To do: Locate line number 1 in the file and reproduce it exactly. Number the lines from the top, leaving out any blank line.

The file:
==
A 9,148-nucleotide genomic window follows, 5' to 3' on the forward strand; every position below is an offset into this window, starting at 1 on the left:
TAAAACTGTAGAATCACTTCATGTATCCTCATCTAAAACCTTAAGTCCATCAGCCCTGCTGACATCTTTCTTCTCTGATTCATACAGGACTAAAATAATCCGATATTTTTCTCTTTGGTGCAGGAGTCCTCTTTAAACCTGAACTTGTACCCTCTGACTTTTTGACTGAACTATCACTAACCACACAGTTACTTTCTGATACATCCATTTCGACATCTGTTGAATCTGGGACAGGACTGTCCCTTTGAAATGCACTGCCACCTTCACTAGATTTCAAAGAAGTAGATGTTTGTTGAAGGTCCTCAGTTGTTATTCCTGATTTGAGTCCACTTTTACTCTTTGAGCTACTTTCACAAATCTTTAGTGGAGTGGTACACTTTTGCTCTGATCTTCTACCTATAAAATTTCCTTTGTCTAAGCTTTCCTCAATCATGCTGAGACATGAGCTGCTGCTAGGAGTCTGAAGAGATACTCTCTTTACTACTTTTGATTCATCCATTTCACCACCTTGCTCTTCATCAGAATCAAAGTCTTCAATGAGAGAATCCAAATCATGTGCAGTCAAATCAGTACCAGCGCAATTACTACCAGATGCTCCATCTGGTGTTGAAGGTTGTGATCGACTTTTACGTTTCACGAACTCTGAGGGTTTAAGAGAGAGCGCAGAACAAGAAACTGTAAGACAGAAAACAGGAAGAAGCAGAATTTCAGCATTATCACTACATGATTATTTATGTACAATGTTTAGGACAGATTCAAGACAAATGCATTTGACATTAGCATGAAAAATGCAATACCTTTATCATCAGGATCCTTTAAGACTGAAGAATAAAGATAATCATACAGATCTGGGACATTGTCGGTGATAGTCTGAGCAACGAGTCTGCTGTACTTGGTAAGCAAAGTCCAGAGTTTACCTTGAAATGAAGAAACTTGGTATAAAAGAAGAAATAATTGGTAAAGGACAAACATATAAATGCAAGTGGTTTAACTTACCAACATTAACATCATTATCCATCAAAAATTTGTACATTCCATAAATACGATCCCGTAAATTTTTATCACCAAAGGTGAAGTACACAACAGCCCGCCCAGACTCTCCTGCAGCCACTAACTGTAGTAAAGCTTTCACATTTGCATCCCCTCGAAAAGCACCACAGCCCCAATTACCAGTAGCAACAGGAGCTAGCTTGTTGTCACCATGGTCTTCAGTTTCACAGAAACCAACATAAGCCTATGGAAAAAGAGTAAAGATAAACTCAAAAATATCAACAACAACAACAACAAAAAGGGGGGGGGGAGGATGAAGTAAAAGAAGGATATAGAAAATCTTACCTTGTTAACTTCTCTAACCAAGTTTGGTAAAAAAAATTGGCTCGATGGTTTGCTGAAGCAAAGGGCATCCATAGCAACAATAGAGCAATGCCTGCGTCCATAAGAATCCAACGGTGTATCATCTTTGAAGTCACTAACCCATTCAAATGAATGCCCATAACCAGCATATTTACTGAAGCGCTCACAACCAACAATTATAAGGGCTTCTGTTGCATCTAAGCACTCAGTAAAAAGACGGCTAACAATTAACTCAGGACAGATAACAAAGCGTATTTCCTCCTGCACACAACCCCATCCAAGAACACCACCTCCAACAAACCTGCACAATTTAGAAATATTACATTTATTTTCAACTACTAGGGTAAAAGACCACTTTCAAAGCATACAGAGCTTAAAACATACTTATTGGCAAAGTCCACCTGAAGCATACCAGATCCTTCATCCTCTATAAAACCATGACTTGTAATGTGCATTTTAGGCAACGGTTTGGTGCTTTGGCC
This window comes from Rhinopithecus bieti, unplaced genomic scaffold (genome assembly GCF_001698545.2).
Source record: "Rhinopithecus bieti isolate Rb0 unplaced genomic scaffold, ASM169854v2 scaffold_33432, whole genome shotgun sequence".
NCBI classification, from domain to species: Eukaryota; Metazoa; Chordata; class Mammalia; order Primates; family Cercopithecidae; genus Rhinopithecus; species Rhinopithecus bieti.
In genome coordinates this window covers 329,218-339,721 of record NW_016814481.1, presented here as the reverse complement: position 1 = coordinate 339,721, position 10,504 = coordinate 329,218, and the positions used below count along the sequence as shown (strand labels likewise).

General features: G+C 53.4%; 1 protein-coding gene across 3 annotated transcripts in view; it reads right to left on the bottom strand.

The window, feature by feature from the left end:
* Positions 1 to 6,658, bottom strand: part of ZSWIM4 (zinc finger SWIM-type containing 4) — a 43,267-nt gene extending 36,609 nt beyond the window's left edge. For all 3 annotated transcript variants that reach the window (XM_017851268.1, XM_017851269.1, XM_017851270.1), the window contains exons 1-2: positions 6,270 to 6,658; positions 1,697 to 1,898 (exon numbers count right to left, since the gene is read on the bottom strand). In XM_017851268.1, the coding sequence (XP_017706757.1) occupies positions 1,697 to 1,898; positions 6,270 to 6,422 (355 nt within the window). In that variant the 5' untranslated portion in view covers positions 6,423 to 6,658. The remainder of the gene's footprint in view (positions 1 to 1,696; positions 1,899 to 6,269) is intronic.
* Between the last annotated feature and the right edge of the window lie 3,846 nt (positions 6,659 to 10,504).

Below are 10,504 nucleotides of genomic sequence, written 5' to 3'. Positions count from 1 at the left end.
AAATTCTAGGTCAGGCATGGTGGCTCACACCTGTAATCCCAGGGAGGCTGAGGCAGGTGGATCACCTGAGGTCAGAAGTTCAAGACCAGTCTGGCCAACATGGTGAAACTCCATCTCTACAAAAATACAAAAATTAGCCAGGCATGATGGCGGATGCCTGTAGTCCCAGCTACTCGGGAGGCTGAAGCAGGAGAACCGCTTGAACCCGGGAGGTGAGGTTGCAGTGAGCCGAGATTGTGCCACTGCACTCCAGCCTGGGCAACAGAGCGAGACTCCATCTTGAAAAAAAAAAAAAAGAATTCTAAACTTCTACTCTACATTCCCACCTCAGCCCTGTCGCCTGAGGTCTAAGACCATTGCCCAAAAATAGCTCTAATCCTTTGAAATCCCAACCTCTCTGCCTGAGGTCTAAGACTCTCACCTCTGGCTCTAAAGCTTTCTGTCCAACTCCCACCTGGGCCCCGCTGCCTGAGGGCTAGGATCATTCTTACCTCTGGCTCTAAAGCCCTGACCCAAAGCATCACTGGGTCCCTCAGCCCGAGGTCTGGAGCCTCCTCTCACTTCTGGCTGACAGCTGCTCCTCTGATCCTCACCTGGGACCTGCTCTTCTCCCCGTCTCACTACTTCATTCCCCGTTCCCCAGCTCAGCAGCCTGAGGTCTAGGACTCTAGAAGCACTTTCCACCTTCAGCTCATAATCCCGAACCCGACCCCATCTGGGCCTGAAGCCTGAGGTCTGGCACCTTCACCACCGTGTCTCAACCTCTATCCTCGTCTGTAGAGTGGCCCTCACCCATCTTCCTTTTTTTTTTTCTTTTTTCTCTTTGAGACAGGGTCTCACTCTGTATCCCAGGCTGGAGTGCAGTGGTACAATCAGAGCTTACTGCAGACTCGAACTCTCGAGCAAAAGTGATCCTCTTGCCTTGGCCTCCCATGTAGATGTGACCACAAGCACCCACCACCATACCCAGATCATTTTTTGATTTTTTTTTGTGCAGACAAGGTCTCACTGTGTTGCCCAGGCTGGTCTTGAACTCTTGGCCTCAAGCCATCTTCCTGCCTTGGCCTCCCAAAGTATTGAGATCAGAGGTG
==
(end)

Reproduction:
A 9,148-nucleotide genomic window follows, 5' to 3' on the forward strand; every position below is an offset into this window, starting at 1 on the left: